Radical Candour – it’s about those tough conversations

When we talk to our clients about how they can improve their business, inevitably many conversations turn to employees.

Sadly too often we hear from owners and managers that they believe employees aren’t working to the standard the employer wants them to be.  For instance, “Bec makes too many mistakes”, “Sarah doesn’t get enough done as spends half the day on her personal phone calls” or “Will spent four hours doing something that should have taken him two.”

This is called an expectation gap and this can be a dangerous thing.  If you leave it go, sometimes that gap becomes a chasm so wide and deep that it’s impossible to build a bridge over.  This can be the beginning of the end to what once may have been a very good employer/employee relationship filled with potential!

Generally the source of these expectation gaps come from  –

  1. a lack of communication – between the two of you, within the team or with a client or supplier – this can be fixed
  2. a failing in a process or system in the business.  Again, this can be fixed.

But, my first question to my clients when I hear about these expectation gaps is always – “have you told them?”

Too often it’s a “No.” or “I don’t know how to” or “I don’t know what to say” or even worse “Shouldn’t they know?”

Put simply. No!

As a leader in your business this is your responsibility.

I admit, this happened to me only the other day.  A project we were working on wasn’t going as well as I wanted at Atticus and it was making me uncomfortable and frustrated.  Why couldn’t we get the result I wanted!!?

I was talking it through with my coach and I admit I was having a good old fashioned whinge to him about it.

I finally said, somewhat sheepishly, “Maybe it’s my fault, maybe I didn’t explain it well enough.”

He pulled me up, bluntly and said, “I’ll stop you there May, it’s always you, you’re the leader and it’s always your problem.  Now, what do you think you need to do to fix this?”  I sighed, he was right of course, the answer was obvious – it was me and it was me that needed to initiate the honest and frank discussion with the team and admit that this project wasn’t going as well as I had expected.  The team are smart people – they were probably frustrated too.  When I thought about it objectively I knew having a chat about it was the only way we could work together to get a better result.  Simple!!

Well, no, it’s not simple, I get that – it can be really hard, daunting or nerve wracking to have these conversations. If you are one of the few leaders who have mastered them, you deserve a massive pat on the back.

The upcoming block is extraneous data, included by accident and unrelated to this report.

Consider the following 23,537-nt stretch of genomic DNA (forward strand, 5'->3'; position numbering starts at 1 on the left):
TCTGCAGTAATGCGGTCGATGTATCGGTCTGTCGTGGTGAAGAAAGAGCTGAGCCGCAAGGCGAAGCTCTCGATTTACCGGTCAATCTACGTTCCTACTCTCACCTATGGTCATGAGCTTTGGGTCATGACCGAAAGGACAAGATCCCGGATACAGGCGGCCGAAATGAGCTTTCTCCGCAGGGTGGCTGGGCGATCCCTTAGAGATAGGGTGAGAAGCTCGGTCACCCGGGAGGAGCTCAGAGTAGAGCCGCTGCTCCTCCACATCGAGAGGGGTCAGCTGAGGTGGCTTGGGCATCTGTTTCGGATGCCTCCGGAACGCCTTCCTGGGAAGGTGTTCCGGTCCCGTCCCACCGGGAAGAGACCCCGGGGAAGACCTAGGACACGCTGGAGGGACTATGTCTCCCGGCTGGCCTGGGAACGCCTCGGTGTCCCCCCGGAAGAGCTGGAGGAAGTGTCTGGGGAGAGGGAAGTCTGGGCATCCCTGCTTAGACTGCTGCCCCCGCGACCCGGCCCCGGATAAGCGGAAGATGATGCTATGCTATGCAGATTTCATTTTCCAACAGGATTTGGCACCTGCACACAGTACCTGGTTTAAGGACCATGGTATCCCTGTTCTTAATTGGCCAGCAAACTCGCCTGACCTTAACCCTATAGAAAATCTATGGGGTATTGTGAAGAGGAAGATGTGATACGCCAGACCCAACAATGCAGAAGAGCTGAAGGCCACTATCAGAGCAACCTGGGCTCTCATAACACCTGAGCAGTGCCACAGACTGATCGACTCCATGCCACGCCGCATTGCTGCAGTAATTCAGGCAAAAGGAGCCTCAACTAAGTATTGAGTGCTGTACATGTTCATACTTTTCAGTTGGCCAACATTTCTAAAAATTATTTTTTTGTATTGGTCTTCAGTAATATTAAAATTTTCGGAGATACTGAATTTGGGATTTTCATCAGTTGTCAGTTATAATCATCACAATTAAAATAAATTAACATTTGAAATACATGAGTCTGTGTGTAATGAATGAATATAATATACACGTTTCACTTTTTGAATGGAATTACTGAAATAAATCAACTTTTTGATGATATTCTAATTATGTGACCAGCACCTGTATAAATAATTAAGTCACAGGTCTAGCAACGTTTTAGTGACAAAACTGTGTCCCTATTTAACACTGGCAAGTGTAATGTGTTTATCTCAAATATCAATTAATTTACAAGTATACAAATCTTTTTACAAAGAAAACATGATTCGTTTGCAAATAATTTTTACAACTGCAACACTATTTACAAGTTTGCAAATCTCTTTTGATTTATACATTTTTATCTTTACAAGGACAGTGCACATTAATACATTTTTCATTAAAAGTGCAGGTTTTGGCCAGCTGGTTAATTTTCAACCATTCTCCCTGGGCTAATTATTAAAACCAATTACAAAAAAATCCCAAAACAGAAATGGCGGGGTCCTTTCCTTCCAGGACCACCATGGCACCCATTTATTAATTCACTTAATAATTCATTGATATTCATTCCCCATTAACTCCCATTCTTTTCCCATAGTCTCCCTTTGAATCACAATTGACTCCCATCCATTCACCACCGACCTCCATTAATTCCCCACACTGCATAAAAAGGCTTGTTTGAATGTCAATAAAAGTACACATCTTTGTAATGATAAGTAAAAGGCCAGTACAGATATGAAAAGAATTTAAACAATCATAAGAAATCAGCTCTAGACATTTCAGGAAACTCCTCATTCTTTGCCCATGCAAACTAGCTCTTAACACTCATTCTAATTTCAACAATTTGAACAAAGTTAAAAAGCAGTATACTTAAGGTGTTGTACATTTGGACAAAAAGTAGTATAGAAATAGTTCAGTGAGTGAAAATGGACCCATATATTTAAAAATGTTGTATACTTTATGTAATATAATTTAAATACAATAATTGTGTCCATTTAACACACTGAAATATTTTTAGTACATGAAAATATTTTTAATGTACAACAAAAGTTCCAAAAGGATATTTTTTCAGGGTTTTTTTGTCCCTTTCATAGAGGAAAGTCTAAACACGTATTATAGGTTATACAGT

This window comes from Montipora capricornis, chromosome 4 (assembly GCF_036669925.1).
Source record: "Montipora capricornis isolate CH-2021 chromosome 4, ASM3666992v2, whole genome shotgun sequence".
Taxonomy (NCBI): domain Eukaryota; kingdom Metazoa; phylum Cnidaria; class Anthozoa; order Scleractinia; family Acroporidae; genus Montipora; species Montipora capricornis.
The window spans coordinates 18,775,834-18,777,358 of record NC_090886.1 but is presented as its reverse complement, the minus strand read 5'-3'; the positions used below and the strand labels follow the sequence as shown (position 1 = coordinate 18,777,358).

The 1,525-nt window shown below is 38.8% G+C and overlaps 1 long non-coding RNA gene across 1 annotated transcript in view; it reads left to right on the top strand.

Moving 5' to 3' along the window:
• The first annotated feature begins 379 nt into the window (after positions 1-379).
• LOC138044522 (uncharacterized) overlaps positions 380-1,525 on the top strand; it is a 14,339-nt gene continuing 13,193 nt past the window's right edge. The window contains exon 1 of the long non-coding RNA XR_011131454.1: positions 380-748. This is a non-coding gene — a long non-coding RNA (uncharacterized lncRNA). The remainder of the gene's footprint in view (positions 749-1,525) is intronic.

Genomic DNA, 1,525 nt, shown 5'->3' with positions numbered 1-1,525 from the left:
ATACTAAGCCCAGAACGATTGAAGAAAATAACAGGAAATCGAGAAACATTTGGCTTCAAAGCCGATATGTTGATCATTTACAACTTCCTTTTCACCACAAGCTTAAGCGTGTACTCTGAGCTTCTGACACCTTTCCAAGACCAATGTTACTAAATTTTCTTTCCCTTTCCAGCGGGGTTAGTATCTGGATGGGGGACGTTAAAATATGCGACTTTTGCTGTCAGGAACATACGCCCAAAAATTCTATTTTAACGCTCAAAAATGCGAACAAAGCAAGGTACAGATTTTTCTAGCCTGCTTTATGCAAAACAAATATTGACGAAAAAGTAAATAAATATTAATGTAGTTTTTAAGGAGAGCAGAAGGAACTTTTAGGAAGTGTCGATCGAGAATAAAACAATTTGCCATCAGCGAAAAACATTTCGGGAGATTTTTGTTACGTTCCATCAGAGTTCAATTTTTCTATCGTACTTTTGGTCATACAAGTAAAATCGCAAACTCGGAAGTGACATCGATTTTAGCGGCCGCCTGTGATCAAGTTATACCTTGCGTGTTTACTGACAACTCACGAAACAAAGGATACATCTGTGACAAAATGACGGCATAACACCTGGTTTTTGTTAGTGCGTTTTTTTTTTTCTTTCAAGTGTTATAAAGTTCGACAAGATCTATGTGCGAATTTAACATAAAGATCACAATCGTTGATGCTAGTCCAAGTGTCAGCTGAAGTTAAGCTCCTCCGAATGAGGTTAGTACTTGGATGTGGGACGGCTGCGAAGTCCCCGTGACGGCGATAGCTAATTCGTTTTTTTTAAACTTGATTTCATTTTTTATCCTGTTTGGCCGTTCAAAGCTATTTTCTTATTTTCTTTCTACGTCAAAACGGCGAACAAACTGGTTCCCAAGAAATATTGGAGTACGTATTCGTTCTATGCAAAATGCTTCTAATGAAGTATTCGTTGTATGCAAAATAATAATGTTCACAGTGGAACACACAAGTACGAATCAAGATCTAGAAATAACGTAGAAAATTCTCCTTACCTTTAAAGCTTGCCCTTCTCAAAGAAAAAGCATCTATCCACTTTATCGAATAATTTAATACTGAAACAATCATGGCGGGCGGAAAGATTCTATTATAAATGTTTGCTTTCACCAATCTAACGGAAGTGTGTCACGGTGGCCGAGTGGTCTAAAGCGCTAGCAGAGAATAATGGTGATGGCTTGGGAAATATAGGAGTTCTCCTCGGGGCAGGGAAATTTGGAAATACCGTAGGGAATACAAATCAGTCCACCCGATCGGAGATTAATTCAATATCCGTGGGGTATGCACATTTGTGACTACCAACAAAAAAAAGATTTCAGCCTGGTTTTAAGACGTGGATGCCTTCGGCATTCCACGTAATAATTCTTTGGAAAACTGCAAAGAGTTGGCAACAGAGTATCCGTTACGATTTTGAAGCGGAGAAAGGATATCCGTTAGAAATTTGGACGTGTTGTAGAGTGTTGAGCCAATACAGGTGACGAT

For many budding leaders or small business owners this is a big challenge and something you may not have faced in your career.

I’ll tell you first up – it takes practice.  It’s no different to working out at the gym – you need to consistently stretch and build up your feedback muscles.   Open up and be honest.  If you really don’t know how to open the conversation then a simple statement like “I have something I really need your help with and I admit I’m struggling to talk to you about it. Is it ok we have a chat?”.  Explain the problem to the employee, explain why it’s affecting the business or their team around them, ask them for their feedback and opinion (and be prepared to listen openly to this!) and find a solution together.

Mutually agree and write down “to do’s” or actionable items from the meeting – you both might have some things you need to do to improve the situation.

Secondly, follow up.  Schedule a chat in two weeks to discuss what progress has been made to tick off your “to do’s”.  If it’s a bigger issue you might find that you need two or three follow up chats until the problem has been fully put to bed.

Kim Scott has written a fabulous book called Radical Candor to help you build these skills.  Kim explains that giving feedback candidly to your employees is not just your job, it’s actually your moral obligation.  By failing to do this you, as a leader, have crept in to what she calls the “Manipulative Insincerity” quadrant!  Have a read of this great article which sums it up nicely. 

So what I want you to do is think of one thing in your business that you would love to improve, if you could.  Pick that one thing and have a chat to the relevant team member about it today.  Get to it!  Build those “Radical Candor” muscles and I would love to hear how you go!

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